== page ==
Themes and Characters
Truth is the major theme of Walking to the Bus-Rider Blues. Twelve-year-old Alfa Merryfield is the protagonist who seeks to solve a mystery while bolstering his sense of pride in himself and his family. Named Alpha by his mother, which represents the first Greek letter, his name was often misspelled as Alfa which he accepted because he thought it was odd "being a second child named first." Ironically, Alfa's correct name truly identifies his role. Keenly aware that he is the man of the house, Alfa feels responsible to earn money to pay for necessities or pawn treasured belongings to insure that his great-grandmother and sister will not become homeless. He is intelligent, resourceful, curious, and creative. Like his great-grandmother, Alfa is tall, resulting in people assuming he is older than he actually is. His maturity enables him to plan his future and pursue his ambitions to become a doctor, stressing that "I was a scientist" when explaining his approach to comprehending life. He initiated finding, applying for, and securing his job at the grocery. Alfa wears a bow tie and tries to stay neat to present a professional image.
Alfa values education and considers it the means to escape poverty and become autonomous and free from oppression. He relies on the scientific method to solve the mysteries which confront him. His desire to learn is a theme throughout the book as Alfa develops his own intellect by studying books and gains knowledge from his experiences and the wisdom of his great-grandmother, sister, and other trusted adults such as his teacher. Alfa displays a variety of behaviors depending with whom he is interacting. He is sometimes submissive and cooperative to appease racist whites in order to avoid punishment and possible injury. Alone, he is independent and persistent. With his sister and friends, Alfa explores his surroundings and is assertive.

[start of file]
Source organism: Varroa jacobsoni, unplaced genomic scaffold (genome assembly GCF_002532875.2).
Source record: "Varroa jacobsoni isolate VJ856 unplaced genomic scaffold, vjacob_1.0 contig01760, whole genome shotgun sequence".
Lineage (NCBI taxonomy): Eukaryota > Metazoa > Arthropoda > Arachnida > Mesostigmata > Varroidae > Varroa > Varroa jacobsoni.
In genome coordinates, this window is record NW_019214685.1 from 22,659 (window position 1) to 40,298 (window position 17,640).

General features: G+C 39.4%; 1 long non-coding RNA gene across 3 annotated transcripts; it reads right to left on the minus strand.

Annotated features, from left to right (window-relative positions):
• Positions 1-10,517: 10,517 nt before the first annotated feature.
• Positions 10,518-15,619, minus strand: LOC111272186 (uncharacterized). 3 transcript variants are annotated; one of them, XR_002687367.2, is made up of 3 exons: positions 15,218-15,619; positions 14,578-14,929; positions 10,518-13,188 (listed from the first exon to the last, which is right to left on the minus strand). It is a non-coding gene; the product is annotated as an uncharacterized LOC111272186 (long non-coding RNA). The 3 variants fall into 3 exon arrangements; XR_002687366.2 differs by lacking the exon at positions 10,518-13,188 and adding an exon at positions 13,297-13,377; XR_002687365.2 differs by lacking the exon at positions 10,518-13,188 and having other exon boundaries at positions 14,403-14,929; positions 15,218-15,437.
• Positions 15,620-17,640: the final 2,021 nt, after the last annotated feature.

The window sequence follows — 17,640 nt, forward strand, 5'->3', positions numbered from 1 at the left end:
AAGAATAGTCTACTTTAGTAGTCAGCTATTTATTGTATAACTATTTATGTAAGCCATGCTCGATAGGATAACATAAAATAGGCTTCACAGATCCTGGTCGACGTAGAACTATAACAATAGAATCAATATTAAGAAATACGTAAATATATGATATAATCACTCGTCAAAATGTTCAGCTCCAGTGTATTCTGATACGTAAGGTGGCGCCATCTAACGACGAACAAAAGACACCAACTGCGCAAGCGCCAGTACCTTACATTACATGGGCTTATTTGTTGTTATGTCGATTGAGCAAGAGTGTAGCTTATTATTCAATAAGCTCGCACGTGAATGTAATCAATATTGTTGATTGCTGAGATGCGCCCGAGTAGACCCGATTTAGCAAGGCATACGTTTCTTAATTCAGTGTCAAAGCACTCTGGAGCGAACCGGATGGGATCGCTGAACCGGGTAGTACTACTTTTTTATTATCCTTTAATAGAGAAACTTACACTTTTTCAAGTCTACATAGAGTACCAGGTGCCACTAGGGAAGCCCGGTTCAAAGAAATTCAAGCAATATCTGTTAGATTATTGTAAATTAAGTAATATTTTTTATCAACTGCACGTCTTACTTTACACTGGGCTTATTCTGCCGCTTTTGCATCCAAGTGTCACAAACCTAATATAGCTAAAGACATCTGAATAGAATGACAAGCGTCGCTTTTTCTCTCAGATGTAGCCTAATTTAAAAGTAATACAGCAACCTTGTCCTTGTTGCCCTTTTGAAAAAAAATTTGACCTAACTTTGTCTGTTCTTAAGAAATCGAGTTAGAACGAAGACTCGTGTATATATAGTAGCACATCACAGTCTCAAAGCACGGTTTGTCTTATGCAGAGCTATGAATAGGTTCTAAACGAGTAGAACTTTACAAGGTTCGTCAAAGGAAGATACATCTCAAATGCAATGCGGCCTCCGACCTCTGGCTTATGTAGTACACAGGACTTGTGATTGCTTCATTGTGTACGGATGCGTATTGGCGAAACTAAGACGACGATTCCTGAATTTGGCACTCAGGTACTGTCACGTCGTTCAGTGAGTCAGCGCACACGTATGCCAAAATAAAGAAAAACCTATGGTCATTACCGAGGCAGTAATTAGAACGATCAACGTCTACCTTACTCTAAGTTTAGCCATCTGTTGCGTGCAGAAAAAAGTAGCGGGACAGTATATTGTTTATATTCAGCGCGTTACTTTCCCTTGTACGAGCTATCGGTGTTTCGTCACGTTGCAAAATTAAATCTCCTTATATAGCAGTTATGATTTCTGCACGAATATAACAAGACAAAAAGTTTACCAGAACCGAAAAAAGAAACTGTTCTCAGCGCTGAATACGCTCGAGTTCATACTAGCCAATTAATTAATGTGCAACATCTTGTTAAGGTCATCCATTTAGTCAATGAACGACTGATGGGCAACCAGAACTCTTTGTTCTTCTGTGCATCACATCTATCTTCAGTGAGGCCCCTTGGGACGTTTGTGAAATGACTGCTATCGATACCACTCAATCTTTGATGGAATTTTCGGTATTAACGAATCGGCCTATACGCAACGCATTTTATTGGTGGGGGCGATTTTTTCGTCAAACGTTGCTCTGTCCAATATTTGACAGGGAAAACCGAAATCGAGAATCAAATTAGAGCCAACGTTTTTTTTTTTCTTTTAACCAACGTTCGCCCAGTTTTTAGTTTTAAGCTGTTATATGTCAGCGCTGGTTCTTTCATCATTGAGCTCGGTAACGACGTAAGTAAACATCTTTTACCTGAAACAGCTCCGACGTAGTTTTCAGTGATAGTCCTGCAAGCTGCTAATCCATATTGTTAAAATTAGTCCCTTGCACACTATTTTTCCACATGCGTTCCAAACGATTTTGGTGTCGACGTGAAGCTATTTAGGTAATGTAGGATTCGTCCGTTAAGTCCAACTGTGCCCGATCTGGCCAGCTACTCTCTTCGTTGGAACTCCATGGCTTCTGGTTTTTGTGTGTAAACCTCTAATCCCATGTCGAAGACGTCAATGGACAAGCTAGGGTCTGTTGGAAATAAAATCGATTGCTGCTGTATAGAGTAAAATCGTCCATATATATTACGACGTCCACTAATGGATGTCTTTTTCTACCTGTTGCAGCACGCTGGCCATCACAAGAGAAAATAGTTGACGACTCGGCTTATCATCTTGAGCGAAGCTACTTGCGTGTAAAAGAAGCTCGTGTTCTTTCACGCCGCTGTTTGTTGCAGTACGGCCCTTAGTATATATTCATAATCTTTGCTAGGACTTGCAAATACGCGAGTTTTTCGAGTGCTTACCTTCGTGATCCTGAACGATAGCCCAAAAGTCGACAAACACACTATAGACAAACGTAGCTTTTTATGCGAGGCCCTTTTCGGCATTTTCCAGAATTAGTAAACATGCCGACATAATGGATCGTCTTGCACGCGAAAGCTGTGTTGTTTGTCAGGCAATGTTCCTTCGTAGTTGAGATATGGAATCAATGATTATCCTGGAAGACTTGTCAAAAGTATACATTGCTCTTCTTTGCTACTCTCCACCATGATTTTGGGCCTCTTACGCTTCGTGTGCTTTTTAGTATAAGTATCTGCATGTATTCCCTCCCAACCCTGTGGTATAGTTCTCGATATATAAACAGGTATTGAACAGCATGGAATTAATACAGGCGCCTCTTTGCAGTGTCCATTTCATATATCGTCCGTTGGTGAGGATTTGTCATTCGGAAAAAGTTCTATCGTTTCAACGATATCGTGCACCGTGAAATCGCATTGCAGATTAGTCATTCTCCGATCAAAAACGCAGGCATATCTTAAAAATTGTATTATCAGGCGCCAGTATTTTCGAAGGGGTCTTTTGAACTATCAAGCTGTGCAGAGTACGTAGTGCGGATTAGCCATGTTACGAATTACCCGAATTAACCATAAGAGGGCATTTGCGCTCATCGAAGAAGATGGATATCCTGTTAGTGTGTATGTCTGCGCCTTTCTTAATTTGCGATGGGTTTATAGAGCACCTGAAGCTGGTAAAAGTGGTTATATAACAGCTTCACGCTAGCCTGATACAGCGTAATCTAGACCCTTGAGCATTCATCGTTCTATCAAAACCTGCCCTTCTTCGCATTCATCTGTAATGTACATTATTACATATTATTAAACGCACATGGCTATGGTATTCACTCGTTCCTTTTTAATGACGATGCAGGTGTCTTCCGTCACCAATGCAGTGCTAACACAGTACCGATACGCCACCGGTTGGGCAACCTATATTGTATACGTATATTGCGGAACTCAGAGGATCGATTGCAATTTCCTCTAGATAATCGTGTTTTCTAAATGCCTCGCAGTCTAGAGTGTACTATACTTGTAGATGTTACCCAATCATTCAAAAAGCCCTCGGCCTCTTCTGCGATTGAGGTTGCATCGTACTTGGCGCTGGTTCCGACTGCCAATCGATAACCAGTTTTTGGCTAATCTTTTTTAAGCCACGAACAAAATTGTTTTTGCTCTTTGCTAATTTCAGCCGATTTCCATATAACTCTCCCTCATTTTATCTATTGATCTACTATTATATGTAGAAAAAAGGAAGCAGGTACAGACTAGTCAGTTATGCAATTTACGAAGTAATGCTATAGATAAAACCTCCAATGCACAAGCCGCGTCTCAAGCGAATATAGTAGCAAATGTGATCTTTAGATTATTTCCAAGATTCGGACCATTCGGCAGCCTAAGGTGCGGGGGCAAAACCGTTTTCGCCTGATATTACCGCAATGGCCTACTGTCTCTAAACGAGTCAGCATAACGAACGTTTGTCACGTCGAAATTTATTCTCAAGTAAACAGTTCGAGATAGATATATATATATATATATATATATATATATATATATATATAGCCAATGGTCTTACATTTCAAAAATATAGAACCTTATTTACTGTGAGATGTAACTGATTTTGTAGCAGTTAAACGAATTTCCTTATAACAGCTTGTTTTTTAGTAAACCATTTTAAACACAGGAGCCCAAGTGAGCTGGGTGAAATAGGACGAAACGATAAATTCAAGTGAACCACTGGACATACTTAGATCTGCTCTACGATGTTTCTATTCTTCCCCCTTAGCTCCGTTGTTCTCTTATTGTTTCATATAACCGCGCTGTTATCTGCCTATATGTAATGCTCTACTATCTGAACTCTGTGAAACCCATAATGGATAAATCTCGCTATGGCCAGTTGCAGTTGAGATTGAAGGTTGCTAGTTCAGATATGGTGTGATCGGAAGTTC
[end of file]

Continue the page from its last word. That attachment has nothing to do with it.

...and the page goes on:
Embracing nonviolence, Alfa aspires to emulate Martin Luther King, Jr.'s ability to respond peacefully and not hatefully to white supremacy. He writes and sings "the Alabamy bus-rider blues," altering the lyrics to express he has "a bad case of rent money blues." Alfa frets that his family will be unable to pay their rent which is due in a few days. Someone has been taking the hard-earned money he and his sister and great-grandmother earn from their hiding places. Although emotional nurturing is ample at home and within the African- American community, the availability of food and sustenance are ever present concerns. The Merryfields often patch together meals from various food sources and work at diverse tasks only to earn low wages.
Uncertainty and worry are themes that Robinet develops. Alfa despairs that the family is unable to use banks because of segregationist policies and that they are stuck in a cycle which perpetuates the rent dilemma and prevents them from accumulating savings. He is determined to challenge white supremacy and change the "System," which is a character unto itself in this novel because it permeates everything and everyone. Racism is a basic theme of this book. Alfa proactively seeks to resolve his problems by facing them directly. He refuses to submit to his fears and logically assesses evidence. Alfa is not in denial and is cognizant of reality.
Limping because of a sore knee hurt in a fight with white bullies, Alfa also has a cut lip and injured eye which represents the stresses and resilience of the bus boycotters. Even though he is weakened, he will prevail. He emphasizes the theme of unity in which all Montgomery blacks will boycott the city buses until they can sit where they choose without being removed. Alfa wants to heal society, not provoke further strife. He capably mends wounded animals, setting a pigeon's broken leg and sawing off a wounded leg to save a dog's life which foreshadows the leg wounds he suffers when library guards beat him before Officer Newton offers long-denied remedies to fix Alfa's problems. Exoneration of false...
(The entire section is 2,358 words.)